I will be participating in the International Environmental Communication Association (IECA) Conference on Communication and the Environment next week in Uppsala, Sweden June 6 to 10, 2013, at the Swedish University of Agricultural Sciences. I’ll be presenting preliminary research findings from at cross-national analysis of contention over hydraulic fracturing, or fracking.

The use of hydraulic fracturing is increasingly widespread in the oil and gas industry. Given that global shale gas resources are “vast” according to the U.S. Energy Information Administration (U.S. EIA), hydraulic fracturing is on the cusp of an international expansion, making it a key juncture at which to study the cross-national reception of the technology. U.S. EIA estimates of world shale gas resources stand at 6,622 trillion cubic feet, increasing technically recoverable reserves by more than 40 percent to 22,600 trillion cubic feet (see here).

While the economies of extraction and pressing environmental concerns such as climate change are global, drilling projects have the potential for significant environmental and health impacts on local communities. Hydraulic fracturing has been increasingly used in the United States over the past five years, heightening contention over the environmental and health risks. Hydraulic fracturing is now on the cusp of an international expansion, in European countries and elsewhere, with the potential for shifts in global energy policy. It also raises issues of citizen participation in environmental decision-making and sustainability.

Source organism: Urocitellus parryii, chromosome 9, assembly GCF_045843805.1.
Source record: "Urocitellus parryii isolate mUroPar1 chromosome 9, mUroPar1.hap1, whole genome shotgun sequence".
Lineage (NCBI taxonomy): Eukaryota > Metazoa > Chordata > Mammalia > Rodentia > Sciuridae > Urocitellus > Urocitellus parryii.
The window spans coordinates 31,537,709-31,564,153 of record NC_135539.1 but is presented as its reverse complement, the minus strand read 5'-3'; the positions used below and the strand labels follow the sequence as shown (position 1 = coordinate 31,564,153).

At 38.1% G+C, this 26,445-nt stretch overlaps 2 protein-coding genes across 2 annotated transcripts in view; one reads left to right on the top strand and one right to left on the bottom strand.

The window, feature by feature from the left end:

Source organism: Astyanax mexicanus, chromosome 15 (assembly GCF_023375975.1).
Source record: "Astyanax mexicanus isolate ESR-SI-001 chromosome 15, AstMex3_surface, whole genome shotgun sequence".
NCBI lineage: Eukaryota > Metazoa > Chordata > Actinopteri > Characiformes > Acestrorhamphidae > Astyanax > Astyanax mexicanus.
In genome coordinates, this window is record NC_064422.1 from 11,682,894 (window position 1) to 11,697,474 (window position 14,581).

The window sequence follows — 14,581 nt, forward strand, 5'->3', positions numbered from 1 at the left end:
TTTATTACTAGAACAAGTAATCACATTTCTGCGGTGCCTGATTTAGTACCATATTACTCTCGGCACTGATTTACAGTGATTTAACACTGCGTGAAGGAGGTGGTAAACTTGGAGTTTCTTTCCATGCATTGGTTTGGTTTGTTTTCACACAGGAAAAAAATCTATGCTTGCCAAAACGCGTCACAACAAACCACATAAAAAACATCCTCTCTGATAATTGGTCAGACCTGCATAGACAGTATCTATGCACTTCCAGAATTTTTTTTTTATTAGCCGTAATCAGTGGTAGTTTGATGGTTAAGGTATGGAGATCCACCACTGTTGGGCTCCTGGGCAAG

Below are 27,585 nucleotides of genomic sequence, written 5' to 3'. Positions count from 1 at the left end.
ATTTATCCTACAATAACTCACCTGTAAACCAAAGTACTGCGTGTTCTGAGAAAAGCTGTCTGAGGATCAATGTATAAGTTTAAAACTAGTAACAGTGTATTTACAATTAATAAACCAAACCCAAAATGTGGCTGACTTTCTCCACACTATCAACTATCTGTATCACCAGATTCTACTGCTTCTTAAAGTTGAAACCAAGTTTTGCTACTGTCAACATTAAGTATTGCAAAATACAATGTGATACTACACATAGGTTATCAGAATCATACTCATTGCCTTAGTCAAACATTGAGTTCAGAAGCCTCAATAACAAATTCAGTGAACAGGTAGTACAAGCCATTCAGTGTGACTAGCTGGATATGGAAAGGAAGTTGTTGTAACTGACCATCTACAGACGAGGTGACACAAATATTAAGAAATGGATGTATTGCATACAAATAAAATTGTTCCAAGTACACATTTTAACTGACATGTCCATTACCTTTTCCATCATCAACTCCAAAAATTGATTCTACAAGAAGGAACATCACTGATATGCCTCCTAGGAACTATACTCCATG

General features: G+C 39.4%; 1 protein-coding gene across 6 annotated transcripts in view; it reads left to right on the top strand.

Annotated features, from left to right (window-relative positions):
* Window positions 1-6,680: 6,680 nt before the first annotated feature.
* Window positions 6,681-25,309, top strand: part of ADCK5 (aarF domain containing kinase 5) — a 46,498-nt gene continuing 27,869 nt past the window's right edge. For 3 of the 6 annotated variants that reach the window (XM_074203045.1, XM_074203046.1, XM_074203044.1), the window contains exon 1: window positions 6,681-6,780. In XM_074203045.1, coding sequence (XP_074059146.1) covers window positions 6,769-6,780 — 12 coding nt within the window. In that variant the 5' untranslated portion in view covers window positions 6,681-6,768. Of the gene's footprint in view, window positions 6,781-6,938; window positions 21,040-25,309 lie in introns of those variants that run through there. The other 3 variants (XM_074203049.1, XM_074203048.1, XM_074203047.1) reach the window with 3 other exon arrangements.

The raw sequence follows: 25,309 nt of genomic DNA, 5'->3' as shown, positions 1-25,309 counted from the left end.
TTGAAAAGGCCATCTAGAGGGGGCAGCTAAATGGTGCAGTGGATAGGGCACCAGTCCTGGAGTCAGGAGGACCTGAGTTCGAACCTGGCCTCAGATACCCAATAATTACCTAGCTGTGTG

In this research, I conducted a hyperlink network analysis of two divergent civil society responses to the technology, an international advocacy campaign, Global Frackdown, and the U.S.-based Center for Sustainable Shale Development (CSSD). Global Frackdown (n=180) calls for a ban on the use of hydraulic fracturing in the oil and natural gas industry:

“We stand united as a global movement in calling on governmental officials at all levels to pursue a renewable energy future and not allow fracking or any of the associated infrastructure in our communities or any communities. We are communities fighting fracking, frac sand mining, pipelines, compressor stations, LNG terminals, exports of natural gas, coal seam gas, coal bed methane and more. Fracking is not part of our vision for a clean energy future and should be banned” (see here).

The first Global Frackdown day of action was held on September 2012 and a second is planned for October 19, 2013. In contrast, the CSSD (n=12), founded publicly in March of this year focuses on collaboration with the shale industry in in the Marcellus Shale region of the Northeastern United States, in an effort to improve regulation and disclosure of chemicals used in fracturing wells (see here).

I am providing an interactive version of the map of Global Frackdown 2012 and CSSD partners below, prepared using Google Fusion Tables, to supplement my conference presentation. The Global Frackdown organizations are denoted with green dots and the CSSD ones with red dots. To see the name and location of each organization, zoom in on the map and click on each marker.

All information used to create this map was collected from publicly available websites and databases. The listing of Global Frackdown 2012 partners can be found here and the CSSD partners here.

For more information about my research, please feel free to contact me. To learn more about the COCE 2013 conference, “Participation Revisited: openings and closures for deliberations on the commons,” visit here or follow the Twitter hashtag #COCE2013. The conference program is available here.